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Old 06-26-2009, 12:03 AM   #1
PatrickNew
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gcc unreachable code


Hello all.

Does anyone know of a way to prevent gcc from optimizing out a piece of unreachable code? Even -O0 still removes it.

I need the code to be there because it is not, in fact, unreachable. Granted, I'm doing some pretty non-standard stuff (libunwind), but there's a label inside the block of "unreachable" code whose address is taken (a gcc extension to C) and stored in a local variable.

Thanks all!
 
Old 06-26-2009, 02:38 AM   #2
sieira
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temporary solution

Oummm, this is not an elegant solution at all, but you can make it reachable by adding an initialisated integer (int dummy= -1 ), and adding something like this to your condition:

if((your code)||(dummy==0)){

}

Last edited by sieira; 06-26-2009 at 02:39 AM.
 
Old 06-26-2009, 04:15 AM   #3
wje_lq
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Um, could you please post a tiny example of a compilable, complete program which includes unreachable code which does not remain in the compiled program? That way we can play with it.
 
Old 06-26-2009, 08:06 AM   #4
graemef
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Quote:
Originally Posted by sieira View Post
Oummm, this is not an elegant solution at all, but you can make it reachable by adding an initialisated integer (int dummy= -1 ), and adding something like this to your condition:

if((your code)||(dummy==0)){

}
I would guess that compilers these days are smart enough to realise that the code you gave is unreachable because the variable dummy does not change value.
 
Old 06-26-2009, 10:21 AM   #5
ntubski
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Quote:
Originally Posted by graemef
I would guess that compilers these days are smart enough to realise that the code you gave is unreachable because the variable dummy does not change value.
Maybe you could declare the variable dummy volatile?

If the piece of code is a function, perhaps gcc attribute used could help:
From Function-Attributes
Quote:
used
This attribute, attached to a function, means that code must be emitted for the function even if it appears that the function is not referenced. This is useful, for example, when the function is referenced only in inline assembly.
 
Old 06-26-2009, 12:26 PM   #6
paulsm4
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PatrickNew -
Quote:
could you please post a tiny example of a compilable, complete program which includes unreachable code which does not remain in the compiled program? That way we can play with it.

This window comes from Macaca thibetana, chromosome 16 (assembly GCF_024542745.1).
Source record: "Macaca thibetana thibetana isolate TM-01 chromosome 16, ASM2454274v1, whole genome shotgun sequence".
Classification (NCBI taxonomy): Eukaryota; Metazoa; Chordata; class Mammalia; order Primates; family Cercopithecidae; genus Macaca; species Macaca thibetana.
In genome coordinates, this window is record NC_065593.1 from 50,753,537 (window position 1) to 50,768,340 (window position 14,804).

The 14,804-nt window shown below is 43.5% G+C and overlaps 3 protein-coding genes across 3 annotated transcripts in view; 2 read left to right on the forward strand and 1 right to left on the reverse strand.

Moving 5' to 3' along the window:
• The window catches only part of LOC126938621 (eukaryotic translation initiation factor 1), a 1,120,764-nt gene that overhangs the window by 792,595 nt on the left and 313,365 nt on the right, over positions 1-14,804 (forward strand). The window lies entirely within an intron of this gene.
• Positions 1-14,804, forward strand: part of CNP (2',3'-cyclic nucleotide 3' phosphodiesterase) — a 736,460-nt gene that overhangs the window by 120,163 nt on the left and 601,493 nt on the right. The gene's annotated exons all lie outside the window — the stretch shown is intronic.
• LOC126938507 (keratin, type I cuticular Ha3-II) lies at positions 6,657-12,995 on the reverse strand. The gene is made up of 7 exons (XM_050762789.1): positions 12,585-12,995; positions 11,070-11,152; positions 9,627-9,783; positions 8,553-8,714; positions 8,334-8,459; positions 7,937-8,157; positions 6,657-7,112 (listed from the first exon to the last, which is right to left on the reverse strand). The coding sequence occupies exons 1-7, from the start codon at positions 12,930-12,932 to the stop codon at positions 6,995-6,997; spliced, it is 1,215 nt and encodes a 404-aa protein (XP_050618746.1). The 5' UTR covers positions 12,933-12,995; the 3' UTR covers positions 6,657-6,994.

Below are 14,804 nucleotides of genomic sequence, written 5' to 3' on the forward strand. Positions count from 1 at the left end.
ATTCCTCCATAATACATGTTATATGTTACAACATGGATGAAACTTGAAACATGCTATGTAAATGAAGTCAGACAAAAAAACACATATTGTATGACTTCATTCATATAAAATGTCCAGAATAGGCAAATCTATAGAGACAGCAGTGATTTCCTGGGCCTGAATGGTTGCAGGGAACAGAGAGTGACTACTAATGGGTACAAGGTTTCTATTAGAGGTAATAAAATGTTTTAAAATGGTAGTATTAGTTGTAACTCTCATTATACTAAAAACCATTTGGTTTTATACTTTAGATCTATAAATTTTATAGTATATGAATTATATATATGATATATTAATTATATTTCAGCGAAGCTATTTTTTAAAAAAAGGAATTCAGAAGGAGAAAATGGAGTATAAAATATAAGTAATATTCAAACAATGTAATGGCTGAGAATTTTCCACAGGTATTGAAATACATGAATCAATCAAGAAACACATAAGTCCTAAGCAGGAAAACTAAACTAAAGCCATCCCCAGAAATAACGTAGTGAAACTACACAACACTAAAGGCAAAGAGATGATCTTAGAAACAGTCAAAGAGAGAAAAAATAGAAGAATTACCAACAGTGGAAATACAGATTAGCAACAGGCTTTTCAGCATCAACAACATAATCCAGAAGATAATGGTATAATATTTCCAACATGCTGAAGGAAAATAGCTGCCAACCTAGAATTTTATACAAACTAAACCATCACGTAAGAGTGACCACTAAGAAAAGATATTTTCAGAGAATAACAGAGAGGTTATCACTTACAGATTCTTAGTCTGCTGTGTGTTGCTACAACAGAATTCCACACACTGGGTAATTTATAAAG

I agree - I'd like to see an example, too.

Thanx in advance .. PSM
 
Old 06-27-2009, 06:12 AM   #7
Sergei Steshenko
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IIRC, if you mark your code with a label (which is declared first - it's a gcc feature, not part of standard "C") AND mark your code with the label AND assign the label address into a global variable, then the code might stay.

Label address operator is '&&' opposed to regular '&'.

The labels stuff is described in 'gcc' manual - among other extesnions.
 
Old 06-27-2009, 05:45 PM   #8
PatrickNew
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Code:
#include <stdio.h>
void* global;
void dont_know();
int main()
{
  int j = 3;
  global = &&main_END;
  dont_know();
  if(0){
  main_END:
    printf("Unreachable\n");
  }
}
This example code claims that everything inside the if(0) is unreachable. In truth, it's the dont_know() function that performs the jump back into main_END, but the compiler won't know that because dont_know() isn't even implemented (I compiled with -c and ommitted it just to prevent the compiler from being able to analyze it). It is still marked unreachable if the dont_know() stuff is implemented.

So here at least, taking the address of the label isn't enough. My next thought was that it wouldn't mark it if there was a goto to it in the same function. But then I was down to the problem of ensuring that the goto was unreachable, but that the compiler didn't know that.

So far I've identified two things that work, but are hacks. As graemef mentioned, the compiler figures out the dummy variable trick, unless you additionally fool it somehow.
1. The variable can be volatile (thanks ntubski).
2. The variable can be global.

The application of this all is in machine-generated code that does exception handling. So I'm hesitant to add a new variable to every stack frame, especially if it's not doing anything except trick the compiler. Especially a volatile one that will mess up the compiler's optimization. And I'm also hesitant to add a global variable referenced that often because of worries about cache locality in the generated code.

Ultimately, something like __attribute__((used)) is what I was hoping to find, but something that can be applied to a line of code instead of a function.
 
Old 06-27-2009, 07:07 PM   #9
wje_lq
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Ok, here's a solution that's scarier than the question. Consider this shell script:
Code:
cat > 2.c <<EOD
void dont_know()
{
  (void *)(global());
  (*global)();
}
EOD
cat > 1.c <<EOD; gcc 1.c 2.c -o 1; strings 1 | grep xxx
#include <stdio.h>
void *global;
void dont_know();
int main()
{
  int j = 3;
  global = &&main_END;
  dont_know();
  printf("xxxaaaaa\n");
  for(;;0){
  main_END:
    printf("xxxUnreachable\n");
  }
  printf("xxxbbbbb\n");
}
EOD
I'm sure that dont_know() is way out of line, but if I may address your original question:

This compiles the "unreachable" code, but it doesn't seem to compile the line that comes after it. The output is this:
Code:
xxxaaaaa
xxxUnreachable
 
Old 06-27-2009, 07:17 PM   #10
ntubski
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Quote:
In truth, it's the dont_know() function that performs the jump back into main_END, but the compiler won't know that because dont_know() isn't even implemented (I compiled with -c and ommitted it just to prevent the compiler from being able to analyze it). It is still marked unreachable if the dont_know() stuff is implemented.
gcc probably assumes you follow this rule (from Labels as Values):
Quote:
You may not use this mechanism to jump to code in a different function.
Here's a trick: gcc can't analyse inline assembly
Code:
#include <stdio.h>

void* global;
void dont_know();

int main()